Metalloproteinase inhibition augments antitumor efficacy of the anti-CD30 immunotoxin Ki-3(scFv)-ETA' against human lymphomas in vivo.
ABSTRACT There is increasing evidence that the shedding of extracellular antigen domains impedes selective immunotherapy. One example is CD30, which is overexpressed on the surface of malignant lymphoma cells and has been identified as a promising target for antibody-based immunotherapy. However, CD30 is cleaved from the surface of target cells and the resulting soluble ectodomain (sCD30) is protecting the cells from antibody binding. Shedding can be inhibited by hydroxamate inhibitors of metalloproteinases such as BB-3644. We thus evaluated the influence of BB-3644 on the efficacy of the anti-CD30 single-chain immunotoxin Ki-3(scFv)-ETA'. In vitro, the addition of BB-3644 augmented the antitumor effect of Ki-3(scFv)-ETA' against Hodgkin-derived L540Cy cells by a factor of 2.75. Severe combined immunodeficiency (SCID) mice challenged with CD30-positive L540Cy cells were treated with the immunotoxin. One single nontoxic dose of BB-3644 increased the mean survival time of animals treated concomitantly with Ki-3(scFv)-ETA' to 93 days as compared with 35 days in the control (p = 0.0017). When BB-3644 was continuously delivered using subcutaneously implanted pumps, this effect was even more pronounced with no observed tumor growth in the animals within 200 days. Thus, concomitant application of metalloproteinase inhibitors might become clinically relevant in antibody-based immunotherapy against targets known to be shed from tumor cells.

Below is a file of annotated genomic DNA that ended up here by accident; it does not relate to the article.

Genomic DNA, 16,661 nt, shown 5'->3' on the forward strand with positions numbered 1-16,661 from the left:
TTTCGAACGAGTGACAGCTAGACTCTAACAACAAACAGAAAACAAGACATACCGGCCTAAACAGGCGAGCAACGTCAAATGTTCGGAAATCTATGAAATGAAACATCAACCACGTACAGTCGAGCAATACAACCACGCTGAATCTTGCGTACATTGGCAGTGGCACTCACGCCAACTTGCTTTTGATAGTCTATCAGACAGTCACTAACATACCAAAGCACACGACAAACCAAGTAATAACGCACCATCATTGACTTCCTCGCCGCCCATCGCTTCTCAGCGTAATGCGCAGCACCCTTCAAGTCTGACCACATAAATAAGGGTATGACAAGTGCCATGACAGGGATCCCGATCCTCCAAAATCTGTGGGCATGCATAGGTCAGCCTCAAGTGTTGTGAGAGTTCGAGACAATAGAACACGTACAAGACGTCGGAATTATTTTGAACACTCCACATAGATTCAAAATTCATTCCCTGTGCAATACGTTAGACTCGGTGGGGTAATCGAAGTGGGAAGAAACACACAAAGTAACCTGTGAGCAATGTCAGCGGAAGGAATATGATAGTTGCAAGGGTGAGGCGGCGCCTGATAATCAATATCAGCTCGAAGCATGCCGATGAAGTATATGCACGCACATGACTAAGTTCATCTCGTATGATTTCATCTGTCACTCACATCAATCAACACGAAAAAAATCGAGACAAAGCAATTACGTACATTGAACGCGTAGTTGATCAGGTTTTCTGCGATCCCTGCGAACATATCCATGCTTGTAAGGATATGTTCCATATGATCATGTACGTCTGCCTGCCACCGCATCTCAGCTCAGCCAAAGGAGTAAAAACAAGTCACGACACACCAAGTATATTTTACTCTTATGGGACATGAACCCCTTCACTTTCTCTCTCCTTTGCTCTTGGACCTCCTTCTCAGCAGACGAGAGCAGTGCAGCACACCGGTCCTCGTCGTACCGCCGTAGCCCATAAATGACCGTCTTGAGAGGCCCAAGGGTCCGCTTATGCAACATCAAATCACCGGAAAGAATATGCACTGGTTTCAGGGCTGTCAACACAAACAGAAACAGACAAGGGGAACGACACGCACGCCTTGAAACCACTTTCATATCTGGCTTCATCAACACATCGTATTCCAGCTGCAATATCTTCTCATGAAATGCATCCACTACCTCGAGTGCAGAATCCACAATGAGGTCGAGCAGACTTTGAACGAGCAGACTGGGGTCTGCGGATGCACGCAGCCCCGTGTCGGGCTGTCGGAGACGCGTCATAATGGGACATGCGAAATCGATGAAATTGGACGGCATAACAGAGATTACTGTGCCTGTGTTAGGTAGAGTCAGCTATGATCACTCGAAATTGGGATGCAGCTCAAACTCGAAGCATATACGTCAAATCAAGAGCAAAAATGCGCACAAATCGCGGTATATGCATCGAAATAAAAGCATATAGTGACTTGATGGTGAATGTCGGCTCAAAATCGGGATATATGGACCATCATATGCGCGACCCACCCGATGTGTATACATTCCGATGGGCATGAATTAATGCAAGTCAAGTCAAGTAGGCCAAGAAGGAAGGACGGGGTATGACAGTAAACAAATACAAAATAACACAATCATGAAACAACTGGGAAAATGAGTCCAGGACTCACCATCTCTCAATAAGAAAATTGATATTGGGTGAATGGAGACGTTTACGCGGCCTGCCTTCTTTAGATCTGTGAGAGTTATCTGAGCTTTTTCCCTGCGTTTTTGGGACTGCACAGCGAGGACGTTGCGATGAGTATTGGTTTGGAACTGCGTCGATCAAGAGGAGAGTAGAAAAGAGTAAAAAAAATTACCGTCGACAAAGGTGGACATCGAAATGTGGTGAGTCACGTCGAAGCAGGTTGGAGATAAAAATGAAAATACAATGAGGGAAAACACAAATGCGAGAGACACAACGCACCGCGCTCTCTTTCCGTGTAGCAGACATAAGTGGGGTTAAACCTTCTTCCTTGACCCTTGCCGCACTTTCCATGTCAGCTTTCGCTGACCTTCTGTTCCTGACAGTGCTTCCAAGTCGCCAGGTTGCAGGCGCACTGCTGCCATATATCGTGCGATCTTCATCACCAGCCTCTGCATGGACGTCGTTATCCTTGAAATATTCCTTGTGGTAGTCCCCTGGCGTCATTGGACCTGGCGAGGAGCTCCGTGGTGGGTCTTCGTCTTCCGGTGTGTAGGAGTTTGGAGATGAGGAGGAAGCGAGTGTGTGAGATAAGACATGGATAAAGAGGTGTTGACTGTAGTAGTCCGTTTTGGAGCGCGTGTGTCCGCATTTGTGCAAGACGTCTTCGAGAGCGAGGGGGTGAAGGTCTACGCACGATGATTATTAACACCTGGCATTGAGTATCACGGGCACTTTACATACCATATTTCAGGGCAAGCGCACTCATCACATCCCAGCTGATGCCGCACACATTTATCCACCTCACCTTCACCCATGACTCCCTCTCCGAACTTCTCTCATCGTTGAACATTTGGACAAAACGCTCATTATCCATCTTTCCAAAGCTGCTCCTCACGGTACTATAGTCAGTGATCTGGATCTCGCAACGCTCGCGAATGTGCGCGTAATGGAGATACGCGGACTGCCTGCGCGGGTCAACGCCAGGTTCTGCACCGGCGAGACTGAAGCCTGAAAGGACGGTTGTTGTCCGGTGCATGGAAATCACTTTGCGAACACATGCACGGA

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ABSTRACT: Because CD30 is highly expressed on Hodgkin's lymphoma and anaplastic large cell lymphoma, it is a promising target for immunotherapy. Soluble CD30, the extracellular domain of CD30 that is shed from the cells, can reduce the effects of CD30-targeting agents by competitive binding. In this study, we identified two epitopes on membrane-associated CD30 that are missing on soluble CD30 probably because of a conformational change upon shedding. These epitopes are potentially superior targets for immunotherapy because targeting them should be free from the competitive effects of soluble CD30. We studied 27 anti-native CD30 mAbs that were assigned to 8 different topographical epitopes. Soluble CD30 was prepared from culture supernatants of L540 cells or Karpas 299 cells. In an ELISA, the mAbs to two epitopes, Ep2 (amino acids 107-153) and Ep7 (amino acids 282-338), showed less than a 2% average cross-reactivity to soluble CD30 compared with a CD30-Fc fusion protein. In addition, these mAbs bound to CD30 on cells in the presence of an excess of soluble CD30. These epitopes (Ep2 and Ep7) are, therefore, more efficiently presented on cell-associated CD30 than on soluble CD30 (membrane-specific epitopes). Also, soluble CD30 in the sera of mice bearing L540 tumors did not form immune complexes with the membrane-specific mAbs analyzed by size-exclusion chromatography. In contrast, mAbs to the other epitopes reacted with both soluble CD30 and membrane CD30. Our results suggest that it may be possible to find membrane-specific epitopes on other immunotherapy target molecules.Proceedings of the National Academy of Sciences 06/2005; 102(22):7946-51. · 9.68 Impact Factor